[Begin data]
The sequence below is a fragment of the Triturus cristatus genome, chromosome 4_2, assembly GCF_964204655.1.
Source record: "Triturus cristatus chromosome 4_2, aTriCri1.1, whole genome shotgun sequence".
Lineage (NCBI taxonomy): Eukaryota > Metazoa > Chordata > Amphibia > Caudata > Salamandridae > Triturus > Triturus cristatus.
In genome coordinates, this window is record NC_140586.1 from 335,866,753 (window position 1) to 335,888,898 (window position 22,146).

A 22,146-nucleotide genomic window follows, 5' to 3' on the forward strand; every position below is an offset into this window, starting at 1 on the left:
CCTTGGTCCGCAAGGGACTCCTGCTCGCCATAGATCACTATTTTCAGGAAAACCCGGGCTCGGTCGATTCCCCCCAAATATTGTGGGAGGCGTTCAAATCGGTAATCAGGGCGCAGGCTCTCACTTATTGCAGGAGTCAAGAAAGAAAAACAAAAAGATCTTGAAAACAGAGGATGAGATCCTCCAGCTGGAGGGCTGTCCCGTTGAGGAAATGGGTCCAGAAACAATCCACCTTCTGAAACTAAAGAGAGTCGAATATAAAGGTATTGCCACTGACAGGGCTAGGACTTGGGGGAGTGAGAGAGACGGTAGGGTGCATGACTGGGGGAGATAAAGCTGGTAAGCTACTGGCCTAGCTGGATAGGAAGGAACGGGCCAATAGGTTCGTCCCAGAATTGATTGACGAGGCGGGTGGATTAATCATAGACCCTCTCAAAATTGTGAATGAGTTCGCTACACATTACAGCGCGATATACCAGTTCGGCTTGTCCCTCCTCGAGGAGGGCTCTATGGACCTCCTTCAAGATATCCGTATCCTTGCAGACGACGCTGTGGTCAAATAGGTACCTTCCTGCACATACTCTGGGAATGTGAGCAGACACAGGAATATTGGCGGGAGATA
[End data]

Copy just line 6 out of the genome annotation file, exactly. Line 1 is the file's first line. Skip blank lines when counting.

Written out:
CCTTGGTCCGCAAGGGACTCCTGCTCGCCATAGATCACTATTTTCAGGAAAACCCGGGCTCGGTCGATTCCCCCCAAATATTGTGGGAGGCGTTCAAATCGGTAATCAGGGCGCAGGCTCTCACTTATTGCAGGAGTCAAGAAAGAAAAACAAAAAGATCTTGAAAACAGAGGATGAGATCCTCCAGCTGGAGGGCTGTCCCGTTGAGGAAATGGGTCCAGAAACAATCCACCTTCTGAAACTAAAGAGAGTCGAATATAAAGGTATTGCCACTGACAGGGCTAGGACTTGGGGGAGTGAGAGAGACGGTAGGGTGCATGACTGGGGGAGATAAAGCTGGTAAGCTACTGGCCTAGCTGGATAGGAAGGAACGGGCCAATAGGTTCGTCCCAGAATTGATTGACGAGGCGGGTGGATTAATCATAGACCCTCTCAAAATTGTGAATGAGTTCGCTACACATTACAGCGCGATATACCAGTTCGGCTTGTCCCTCCTCGAGGAGGGCTCTATGGACCTCCTTCAAGATATCCGTATCCTTGCAGACGACGCTGTGGTCAAATAGGTACCTTCCTGCACATACTCTGGGAATGTGAGCAGACACAGGAATATTGGCGGGAGATA